On average, new car owners paid $531 per month as of August 2018 and had a loan lasting 72 months. By these numbers, the average person would need to be able to pay over $500 per month for six years. Besides paying for the car itself, you also need to factor in other expenses involved in car ownership like maintenance, fuel, etc.
Use These Money-Saving Strategies
Knowing what your savings goal is gets you part of the way; now you need to start saving. Here are some tips to help you find a good deal and pay your car off more quickly.
Shop Around for Auto Loans
You shouldn’t assume that the best deal for an auto loan is at a dealership. Instead, you should shop around and look online as well as with local banks and credit unions in your area. Based on the list price, look at the down payment, length of the loan, and interest rate when making comparisons. Keep in mind that your interest rate will be affected by the loan amount and loan term as well as your credit score, personal income, and debt. Then make a list of each auto loan and see which one is the best offer. The Auto Loans Calculator & Comparison Tool from Allstate can help you with this.
Negotiate on Price and Terms
Often, a lender’s auto loan rate won’t be set in stone, so don’t be afraid to haggle because this can save you a considerable amount of money in the long run. If you’ve got a good credit score in the high 700s or higher, this will give you leverage. Even if your credit score is less than ideal, it doesn’t hurt to negotiate because you can potentially find some great deals. Also note that if you’re going through a dealer, they sometimes offer low-interest financing as part of promotions, which is something else to look into.
Set Up a Savings Account (and Automate Your Contributions)
Staying disciplined with your car payments is essential. One way to make it easier is to create a savings account that’s specifically designated for your car, and to automate your contributions. This way a certain percentage of your paycheck will be automatically deposited into your savings account at a specified frequency. Doing so should help with both saving for a car as well as ensuring you can make your monthly payments.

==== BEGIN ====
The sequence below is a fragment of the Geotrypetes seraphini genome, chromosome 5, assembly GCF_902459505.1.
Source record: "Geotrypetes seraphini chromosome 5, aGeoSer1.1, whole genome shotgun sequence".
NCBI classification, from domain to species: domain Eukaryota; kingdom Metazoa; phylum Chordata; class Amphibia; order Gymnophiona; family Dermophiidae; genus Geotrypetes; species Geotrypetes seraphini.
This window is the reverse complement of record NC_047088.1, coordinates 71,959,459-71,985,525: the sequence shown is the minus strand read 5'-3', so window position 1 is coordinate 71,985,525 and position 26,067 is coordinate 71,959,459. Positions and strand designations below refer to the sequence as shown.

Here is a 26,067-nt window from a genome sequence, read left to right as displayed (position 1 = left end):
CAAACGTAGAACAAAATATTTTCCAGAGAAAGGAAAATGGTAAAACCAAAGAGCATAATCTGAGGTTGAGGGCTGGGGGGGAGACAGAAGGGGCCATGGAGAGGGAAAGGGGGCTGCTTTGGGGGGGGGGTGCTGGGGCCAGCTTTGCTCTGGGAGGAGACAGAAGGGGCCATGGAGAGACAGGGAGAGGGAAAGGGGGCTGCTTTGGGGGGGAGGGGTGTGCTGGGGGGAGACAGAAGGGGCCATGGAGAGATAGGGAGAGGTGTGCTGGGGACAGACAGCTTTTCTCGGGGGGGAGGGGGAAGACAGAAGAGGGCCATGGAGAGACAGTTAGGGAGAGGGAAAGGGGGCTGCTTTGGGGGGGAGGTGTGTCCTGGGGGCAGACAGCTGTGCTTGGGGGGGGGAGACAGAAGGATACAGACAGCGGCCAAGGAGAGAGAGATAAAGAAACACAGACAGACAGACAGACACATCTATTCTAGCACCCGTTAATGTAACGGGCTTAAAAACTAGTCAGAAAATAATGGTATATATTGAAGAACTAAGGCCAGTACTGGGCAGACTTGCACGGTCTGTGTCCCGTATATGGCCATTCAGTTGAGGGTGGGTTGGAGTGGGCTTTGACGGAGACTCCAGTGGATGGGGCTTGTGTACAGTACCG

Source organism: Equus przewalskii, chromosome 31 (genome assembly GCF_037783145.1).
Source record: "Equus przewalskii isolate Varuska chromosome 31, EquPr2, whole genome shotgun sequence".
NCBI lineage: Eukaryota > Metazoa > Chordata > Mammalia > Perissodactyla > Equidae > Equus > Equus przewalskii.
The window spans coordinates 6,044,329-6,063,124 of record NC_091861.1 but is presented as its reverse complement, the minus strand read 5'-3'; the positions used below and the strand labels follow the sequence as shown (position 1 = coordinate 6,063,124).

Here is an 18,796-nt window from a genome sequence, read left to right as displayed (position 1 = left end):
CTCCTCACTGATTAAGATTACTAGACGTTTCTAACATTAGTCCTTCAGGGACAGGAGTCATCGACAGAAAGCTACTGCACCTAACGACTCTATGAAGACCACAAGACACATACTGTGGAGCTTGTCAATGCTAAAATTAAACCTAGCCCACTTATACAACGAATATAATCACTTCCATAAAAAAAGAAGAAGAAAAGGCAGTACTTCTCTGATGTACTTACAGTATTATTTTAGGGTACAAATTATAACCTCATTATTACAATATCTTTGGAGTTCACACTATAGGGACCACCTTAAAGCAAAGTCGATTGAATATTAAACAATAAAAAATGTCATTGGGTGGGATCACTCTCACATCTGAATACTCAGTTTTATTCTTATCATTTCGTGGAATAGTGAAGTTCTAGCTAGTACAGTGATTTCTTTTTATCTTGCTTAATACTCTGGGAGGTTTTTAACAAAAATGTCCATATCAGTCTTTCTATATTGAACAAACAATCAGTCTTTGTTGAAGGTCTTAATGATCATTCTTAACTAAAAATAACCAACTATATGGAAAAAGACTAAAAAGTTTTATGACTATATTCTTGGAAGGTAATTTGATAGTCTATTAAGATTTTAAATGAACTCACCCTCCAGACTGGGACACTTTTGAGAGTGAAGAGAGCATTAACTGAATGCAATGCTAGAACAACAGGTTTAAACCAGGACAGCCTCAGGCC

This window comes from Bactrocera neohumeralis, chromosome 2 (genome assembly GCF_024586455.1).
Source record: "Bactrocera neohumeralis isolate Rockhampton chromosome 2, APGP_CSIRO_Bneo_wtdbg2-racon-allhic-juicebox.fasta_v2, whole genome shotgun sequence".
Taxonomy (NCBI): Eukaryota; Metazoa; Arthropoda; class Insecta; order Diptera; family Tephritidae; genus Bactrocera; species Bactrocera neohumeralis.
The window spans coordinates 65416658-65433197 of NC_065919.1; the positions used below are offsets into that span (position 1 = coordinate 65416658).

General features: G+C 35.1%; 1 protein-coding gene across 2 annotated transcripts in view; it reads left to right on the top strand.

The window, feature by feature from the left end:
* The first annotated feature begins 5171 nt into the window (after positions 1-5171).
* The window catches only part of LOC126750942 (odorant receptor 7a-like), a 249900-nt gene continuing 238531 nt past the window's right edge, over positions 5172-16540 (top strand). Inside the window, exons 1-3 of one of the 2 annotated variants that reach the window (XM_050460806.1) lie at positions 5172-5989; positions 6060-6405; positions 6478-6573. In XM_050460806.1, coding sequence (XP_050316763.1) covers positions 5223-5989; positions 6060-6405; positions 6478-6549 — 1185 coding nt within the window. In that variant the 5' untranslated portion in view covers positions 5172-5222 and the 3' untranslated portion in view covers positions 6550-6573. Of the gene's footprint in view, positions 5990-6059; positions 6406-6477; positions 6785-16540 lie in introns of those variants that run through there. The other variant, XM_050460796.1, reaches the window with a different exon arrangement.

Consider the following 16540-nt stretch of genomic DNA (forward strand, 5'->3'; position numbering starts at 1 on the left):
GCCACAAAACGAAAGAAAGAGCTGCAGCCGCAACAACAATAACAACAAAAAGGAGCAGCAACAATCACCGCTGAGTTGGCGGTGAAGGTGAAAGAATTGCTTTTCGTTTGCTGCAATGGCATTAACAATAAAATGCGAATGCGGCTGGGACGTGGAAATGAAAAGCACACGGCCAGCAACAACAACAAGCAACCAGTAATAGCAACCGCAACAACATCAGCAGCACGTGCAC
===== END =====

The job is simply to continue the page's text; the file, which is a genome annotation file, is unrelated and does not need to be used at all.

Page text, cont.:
Trade-In or Sell Your Old Car
Another good strategy for saving money for a new car is to either trade-in your old car at the dealership or sell it. A trade-in is simple where the value of your old car is deducted from the new car price, which can lower your costs significantly. Or, if you choose to sell it, be sure to take the proceeds and put them toward your new car.
Reduce Spending, and Increase Earnings
Finally, you can improve your financial situation and save up for a car by adjusting your lifestyle and taking steps to boost your income. This often starts with frugal living, some examples being eating meals at home rather than dining out, or buying clothes and household items second-hand instead of new. Side-hustles, like selling items on Facebook Marketplace and Craigslist and becoming a part-time Uber or Lyft driver, can help you generate more income as well. Also, general budgeting and being more aware of where your money is going can help you correct issues and reduce your spending. This article from Forbes offers info on the best budgeting apps of 2019.